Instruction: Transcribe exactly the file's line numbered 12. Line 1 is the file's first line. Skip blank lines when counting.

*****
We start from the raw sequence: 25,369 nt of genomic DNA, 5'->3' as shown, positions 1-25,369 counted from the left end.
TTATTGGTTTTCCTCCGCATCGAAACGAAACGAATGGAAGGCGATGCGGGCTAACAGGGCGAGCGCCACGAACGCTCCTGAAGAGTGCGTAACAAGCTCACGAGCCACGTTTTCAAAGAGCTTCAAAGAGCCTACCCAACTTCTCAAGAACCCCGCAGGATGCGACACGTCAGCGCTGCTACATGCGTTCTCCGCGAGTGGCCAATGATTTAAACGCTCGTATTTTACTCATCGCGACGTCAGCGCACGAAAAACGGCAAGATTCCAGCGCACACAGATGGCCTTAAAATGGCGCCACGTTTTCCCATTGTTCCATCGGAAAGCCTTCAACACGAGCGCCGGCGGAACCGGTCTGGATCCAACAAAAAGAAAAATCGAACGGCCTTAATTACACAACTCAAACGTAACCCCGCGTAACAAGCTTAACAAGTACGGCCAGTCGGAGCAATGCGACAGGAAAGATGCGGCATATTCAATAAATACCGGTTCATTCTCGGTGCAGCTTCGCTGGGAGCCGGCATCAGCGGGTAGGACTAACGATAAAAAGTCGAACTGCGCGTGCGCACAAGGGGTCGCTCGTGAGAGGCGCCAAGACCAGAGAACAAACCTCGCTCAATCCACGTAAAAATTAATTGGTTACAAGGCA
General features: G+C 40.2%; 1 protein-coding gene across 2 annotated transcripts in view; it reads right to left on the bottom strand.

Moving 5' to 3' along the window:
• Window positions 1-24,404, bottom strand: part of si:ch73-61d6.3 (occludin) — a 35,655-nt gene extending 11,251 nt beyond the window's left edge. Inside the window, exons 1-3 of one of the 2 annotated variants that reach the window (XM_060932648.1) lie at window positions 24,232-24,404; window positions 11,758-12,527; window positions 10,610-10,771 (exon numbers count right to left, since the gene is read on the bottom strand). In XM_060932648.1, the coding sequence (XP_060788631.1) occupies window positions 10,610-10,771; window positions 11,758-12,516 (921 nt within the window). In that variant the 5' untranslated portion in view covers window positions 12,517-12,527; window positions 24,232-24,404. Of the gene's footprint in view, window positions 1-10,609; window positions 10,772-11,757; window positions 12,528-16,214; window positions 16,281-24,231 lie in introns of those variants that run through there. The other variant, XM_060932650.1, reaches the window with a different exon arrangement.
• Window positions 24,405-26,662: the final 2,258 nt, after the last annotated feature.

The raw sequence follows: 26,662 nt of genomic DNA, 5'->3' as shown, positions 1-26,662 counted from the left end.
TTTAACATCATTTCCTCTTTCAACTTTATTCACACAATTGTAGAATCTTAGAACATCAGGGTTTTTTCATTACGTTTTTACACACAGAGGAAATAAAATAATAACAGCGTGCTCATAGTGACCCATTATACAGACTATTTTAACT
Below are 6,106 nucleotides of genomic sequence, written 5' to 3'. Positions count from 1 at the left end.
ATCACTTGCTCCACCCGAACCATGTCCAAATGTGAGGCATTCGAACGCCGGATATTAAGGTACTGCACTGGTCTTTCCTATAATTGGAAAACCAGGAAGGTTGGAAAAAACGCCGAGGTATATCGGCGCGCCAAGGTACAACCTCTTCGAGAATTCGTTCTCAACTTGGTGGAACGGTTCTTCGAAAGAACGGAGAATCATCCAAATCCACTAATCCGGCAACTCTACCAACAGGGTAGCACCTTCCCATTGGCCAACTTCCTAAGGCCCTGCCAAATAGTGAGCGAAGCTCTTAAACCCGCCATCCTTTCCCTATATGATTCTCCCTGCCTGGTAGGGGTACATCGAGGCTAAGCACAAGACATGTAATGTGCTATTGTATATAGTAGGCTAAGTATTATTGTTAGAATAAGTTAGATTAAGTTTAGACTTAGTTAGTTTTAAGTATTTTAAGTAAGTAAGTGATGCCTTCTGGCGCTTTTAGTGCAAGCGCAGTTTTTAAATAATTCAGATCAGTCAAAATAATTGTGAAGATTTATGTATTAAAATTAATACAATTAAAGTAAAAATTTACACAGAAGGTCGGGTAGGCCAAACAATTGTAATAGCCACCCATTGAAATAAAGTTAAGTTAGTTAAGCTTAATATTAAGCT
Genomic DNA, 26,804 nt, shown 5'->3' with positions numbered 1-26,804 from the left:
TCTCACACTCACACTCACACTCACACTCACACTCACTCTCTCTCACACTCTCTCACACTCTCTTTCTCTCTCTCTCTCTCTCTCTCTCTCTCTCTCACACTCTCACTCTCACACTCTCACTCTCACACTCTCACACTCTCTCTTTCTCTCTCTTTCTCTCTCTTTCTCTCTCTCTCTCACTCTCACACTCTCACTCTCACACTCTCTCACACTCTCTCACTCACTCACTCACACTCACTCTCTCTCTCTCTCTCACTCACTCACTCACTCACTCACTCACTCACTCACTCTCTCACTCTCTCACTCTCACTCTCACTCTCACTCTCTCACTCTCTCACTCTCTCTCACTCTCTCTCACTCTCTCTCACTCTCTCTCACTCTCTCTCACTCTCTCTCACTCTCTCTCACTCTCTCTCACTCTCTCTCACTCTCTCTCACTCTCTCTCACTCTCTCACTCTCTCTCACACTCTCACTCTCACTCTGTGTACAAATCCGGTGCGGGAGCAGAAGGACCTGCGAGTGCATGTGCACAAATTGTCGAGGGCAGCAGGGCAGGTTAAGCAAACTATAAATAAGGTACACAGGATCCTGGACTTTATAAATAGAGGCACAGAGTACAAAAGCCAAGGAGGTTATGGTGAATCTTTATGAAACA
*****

TCTCACACTCACACTCACACTCACACTCACACTCACTCTCTCTCACACTCTCTCACACTCTCTTTCTCTCTCTCTCTCTCTCTCTCTCTCTCTCTCACACTCTCACTCTCACACTCTCACTCTCACACTCTCACACTCTCTCTTTCTCTCTCTTTCTCTCTCTTTCTCTCTCTCTCTCACTCTCACACTCTCACTCTCACACTCTCTCACACTCTCTCACTCACTCACTCACACTCACTCTCTCTCTCTCTCTCACTCACTCACTCACTCACTCACTCACTCACTCACTCTCTCACTCTCTCACTCTCACTCTCACTCTCACTCTCTCACTCTCTCACTCTCTCTCACTCTCTCTCACTCTCTCTCACTCTCTCTCACTCTCTCTCACTCTCTCTCACTCTCTCTCACTCTCTCTCACTCTCTCTCACTCTCTCTCACTCTCTCTCACTCTCTCACTCTCTCTCACACTCTCACTCTCACTCTGTGTACAAATCCGGTGCGGGAGCAGAAGGACCTGCGAGTGCATGTGCACAAATTGTCGAGGGCAGCAGGGCAGGTTAAGCAAACTATAAATAAGGTACACAGGATCCTGGACTTTATAAATAGAGGCACAGAGTACAAAAGCCAAGGAGGTTATGGTGAATCTTTATGAAACA